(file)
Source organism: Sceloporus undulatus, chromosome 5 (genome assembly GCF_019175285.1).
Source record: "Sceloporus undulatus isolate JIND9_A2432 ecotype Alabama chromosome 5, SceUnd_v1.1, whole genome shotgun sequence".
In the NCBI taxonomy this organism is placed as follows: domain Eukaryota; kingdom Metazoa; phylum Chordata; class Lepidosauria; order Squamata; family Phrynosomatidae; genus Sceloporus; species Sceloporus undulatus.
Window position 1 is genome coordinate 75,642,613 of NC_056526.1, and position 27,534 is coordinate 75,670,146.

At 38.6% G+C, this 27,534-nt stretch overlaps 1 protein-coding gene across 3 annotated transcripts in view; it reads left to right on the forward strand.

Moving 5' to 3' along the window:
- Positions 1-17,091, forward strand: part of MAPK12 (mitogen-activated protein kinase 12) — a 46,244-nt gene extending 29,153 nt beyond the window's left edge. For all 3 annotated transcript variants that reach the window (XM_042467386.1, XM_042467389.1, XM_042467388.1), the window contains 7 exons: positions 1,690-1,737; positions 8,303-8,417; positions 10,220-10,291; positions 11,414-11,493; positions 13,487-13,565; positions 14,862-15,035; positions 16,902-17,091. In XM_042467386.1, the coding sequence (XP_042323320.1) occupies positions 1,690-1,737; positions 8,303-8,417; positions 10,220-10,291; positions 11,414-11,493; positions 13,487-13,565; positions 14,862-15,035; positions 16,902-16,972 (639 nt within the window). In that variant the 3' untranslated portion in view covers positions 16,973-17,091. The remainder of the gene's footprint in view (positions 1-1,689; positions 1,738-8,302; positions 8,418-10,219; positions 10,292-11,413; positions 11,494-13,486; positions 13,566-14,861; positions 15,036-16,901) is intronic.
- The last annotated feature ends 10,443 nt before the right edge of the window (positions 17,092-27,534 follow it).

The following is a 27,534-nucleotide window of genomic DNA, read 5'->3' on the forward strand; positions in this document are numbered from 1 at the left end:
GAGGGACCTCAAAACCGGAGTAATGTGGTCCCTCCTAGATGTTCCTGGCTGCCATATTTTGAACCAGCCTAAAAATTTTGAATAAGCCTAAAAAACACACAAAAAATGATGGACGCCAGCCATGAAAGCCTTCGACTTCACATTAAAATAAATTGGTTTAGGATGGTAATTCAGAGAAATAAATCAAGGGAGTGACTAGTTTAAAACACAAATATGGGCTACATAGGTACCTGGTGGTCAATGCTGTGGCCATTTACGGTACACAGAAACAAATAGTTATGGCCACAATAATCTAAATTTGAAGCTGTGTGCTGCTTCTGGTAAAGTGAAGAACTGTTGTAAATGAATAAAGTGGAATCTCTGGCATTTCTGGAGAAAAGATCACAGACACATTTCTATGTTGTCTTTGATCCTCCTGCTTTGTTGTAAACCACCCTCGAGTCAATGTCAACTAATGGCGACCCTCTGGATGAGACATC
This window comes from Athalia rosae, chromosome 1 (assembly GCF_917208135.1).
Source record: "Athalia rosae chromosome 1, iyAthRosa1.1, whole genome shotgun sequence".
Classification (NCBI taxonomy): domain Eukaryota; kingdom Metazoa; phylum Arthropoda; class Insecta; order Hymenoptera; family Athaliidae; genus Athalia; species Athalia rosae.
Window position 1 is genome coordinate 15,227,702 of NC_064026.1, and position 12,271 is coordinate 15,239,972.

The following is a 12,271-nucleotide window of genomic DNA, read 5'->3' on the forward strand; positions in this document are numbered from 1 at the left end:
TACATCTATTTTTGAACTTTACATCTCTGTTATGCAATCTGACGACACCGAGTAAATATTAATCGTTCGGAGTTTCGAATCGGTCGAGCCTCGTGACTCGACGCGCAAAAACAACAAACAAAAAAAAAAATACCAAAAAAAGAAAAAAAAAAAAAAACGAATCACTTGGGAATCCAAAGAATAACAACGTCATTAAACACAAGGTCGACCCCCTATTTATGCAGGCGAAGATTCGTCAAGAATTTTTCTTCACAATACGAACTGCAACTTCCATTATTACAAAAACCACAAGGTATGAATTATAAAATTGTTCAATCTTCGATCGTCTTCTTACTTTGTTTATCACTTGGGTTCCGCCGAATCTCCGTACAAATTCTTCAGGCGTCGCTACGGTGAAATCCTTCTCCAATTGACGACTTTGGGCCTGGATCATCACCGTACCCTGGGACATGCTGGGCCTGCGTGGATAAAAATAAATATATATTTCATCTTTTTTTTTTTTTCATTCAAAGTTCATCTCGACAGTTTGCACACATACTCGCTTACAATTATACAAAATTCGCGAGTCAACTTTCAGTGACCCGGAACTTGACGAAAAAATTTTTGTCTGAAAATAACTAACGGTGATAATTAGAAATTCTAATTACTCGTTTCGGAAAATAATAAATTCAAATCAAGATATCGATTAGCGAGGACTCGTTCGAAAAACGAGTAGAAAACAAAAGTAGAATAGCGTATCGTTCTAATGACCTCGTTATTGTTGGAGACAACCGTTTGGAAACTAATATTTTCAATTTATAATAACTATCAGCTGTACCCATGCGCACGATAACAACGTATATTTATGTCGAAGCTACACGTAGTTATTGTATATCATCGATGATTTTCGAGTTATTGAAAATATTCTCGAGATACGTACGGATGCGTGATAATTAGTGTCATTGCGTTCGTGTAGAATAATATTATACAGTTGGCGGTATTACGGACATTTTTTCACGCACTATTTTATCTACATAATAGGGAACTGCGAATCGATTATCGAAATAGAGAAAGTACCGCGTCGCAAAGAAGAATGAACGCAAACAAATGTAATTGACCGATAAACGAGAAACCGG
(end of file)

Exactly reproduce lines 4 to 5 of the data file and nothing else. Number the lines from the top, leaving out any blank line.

Window position 1 is genome coordinate 75,642,613 of NC_056526.1, and position 27,534 is coordinate 75,670,146.

At 38.6% G+C, this 27,534-nt stretch overlaps 1 protein-coding gene across 3 annotated transcripts in view; it reads left to right on the forward strand.